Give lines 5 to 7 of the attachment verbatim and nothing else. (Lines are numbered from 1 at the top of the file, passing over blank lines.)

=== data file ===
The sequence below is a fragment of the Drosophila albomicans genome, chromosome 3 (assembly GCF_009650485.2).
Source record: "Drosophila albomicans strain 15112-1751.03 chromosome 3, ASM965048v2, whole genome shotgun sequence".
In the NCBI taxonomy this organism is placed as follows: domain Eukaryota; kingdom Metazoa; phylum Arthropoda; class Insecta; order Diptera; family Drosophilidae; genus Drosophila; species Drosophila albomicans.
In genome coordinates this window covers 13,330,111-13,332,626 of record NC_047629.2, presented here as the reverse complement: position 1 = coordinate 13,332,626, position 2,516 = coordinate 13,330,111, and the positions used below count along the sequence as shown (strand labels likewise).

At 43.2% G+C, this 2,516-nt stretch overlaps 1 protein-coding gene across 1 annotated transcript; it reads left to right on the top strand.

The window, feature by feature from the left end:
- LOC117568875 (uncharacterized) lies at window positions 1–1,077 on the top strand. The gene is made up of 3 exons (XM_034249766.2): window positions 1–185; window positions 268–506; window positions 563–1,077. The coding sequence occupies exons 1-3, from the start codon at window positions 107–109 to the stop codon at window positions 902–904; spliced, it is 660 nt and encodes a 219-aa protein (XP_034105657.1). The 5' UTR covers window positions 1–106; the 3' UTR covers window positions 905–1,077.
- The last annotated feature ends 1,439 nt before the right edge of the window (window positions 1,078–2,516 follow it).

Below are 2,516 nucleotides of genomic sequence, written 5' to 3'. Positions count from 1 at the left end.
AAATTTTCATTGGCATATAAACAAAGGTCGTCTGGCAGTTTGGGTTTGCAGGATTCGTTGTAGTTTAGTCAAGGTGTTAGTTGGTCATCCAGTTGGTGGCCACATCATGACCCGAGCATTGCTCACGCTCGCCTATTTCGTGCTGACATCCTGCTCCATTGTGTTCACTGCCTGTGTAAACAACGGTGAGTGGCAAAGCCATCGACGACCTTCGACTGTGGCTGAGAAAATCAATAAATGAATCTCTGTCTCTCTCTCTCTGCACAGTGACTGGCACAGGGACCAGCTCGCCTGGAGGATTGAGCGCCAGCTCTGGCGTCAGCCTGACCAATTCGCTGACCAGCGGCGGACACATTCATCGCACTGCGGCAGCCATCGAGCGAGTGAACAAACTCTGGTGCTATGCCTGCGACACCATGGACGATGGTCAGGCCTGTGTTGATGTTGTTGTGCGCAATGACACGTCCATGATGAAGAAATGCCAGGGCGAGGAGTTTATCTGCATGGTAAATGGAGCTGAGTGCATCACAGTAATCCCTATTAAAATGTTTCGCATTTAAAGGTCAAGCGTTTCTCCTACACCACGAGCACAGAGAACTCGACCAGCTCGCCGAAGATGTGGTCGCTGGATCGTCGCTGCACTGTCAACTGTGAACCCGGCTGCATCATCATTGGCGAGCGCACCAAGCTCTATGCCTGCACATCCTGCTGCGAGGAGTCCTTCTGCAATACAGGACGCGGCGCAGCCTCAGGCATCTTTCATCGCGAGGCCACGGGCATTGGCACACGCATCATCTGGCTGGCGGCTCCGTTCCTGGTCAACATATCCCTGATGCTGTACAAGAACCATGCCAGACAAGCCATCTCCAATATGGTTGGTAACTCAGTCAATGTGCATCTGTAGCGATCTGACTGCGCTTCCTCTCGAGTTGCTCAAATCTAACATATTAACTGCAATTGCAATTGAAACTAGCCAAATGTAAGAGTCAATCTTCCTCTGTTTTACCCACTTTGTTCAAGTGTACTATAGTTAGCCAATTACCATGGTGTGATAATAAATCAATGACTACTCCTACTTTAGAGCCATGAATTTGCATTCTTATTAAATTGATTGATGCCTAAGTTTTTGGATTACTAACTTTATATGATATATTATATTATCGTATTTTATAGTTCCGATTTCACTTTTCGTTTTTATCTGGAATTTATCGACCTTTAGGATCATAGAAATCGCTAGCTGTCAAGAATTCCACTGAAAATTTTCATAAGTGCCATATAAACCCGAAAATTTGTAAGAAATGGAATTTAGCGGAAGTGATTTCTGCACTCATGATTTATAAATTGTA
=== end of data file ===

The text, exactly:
At 43.2% G+C, this 2,516-nt stretch overlaps 1 protein-coding gene across 1 annotated transcript; it reads left to right on the top strand.

The window, feature by feature from the left end:
- LOC117568875 (uncharacterized) lies at window positions 1–1,077 on the top strand. The gene is made up of 3 exons (XM_034249766.2): window positions 1–185; window positions 268–506; window positions 563–1,077. The coding sequence occupies exons 1-3, from the start codon at window positions 107–109 to the stop codon at window positions 902–904; spliced, it is 660 nt and encodes a 219-aa protein (XP_034105657.1). The 5' UTR covers window positions 1–106; the 3' UTR covers window positions 905–1,077.